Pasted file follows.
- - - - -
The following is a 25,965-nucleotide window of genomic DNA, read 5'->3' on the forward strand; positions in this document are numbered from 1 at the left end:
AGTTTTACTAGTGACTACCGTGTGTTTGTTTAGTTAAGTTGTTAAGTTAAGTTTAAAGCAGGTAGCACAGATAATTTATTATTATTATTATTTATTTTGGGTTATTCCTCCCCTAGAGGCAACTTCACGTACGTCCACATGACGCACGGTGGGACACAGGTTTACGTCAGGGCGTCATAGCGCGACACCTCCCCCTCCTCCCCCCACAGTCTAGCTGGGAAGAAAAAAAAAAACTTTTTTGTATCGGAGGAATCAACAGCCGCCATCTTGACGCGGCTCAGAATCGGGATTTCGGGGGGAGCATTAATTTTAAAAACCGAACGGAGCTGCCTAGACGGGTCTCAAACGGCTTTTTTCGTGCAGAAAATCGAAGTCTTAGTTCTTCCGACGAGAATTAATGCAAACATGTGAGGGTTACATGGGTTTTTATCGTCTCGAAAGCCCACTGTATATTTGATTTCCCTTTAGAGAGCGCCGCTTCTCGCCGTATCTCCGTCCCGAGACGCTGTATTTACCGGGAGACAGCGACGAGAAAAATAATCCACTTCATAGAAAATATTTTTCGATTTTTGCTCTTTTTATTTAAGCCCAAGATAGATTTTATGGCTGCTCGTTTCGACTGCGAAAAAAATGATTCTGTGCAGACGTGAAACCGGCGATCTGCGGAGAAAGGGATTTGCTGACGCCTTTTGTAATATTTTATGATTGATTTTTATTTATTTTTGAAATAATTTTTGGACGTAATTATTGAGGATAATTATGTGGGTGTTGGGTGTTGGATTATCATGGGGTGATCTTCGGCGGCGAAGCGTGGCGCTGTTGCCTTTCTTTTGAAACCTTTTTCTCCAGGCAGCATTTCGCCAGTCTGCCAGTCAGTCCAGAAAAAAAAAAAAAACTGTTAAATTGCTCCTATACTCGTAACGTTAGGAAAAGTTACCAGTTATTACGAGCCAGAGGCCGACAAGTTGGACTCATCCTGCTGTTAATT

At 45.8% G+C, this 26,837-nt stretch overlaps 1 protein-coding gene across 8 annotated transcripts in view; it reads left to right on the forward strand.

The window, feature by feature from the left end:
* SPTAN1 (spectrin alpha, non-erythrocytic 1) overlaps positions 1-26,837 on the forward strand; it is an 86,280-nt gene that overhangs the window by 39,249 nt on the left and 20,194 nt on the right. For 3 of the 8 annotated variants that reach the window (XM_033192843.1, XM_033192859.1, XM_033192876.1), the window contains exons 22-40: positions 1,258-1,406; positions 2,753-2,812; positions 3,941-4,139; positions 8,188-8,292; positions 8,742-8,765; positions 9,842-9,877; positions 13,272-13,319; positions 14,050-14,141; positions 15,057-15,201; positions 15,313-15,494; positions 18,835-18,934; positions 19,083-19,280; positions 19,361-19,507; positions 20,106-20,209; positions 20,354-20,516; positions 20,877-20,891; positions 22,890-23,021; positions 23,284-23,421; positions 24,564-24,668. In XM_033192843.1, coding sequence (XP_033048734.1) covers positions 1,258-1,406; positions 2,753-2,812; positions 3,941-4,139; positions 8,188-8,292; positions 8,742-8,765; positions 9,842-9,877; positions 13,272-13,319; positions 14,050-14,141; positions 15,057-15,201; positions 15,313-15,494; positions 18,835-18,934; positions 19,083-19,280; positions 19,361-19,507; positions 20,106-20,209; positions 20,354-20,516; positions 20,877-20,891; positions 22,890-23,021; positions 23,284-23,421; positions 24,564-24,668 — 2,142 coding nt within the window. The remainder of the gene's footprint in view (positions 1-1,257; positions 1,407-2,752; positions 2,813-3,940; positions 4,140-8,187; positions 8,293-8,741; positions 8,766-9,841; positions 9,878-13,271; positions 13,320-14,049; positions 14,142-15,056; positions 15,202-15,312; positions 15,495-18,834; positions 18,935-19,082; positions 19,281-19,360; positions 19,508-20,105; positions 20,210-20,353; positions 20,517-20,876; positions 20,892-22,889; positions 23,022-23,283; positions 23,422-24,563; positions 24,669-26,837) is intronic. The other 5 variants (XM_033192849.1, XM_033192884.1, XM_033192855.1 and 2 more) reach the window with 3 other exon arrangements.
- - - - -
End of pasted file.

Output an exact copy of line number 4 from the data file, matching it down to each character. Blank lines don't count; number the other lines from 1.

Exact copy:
The window, feature by feature from the left end: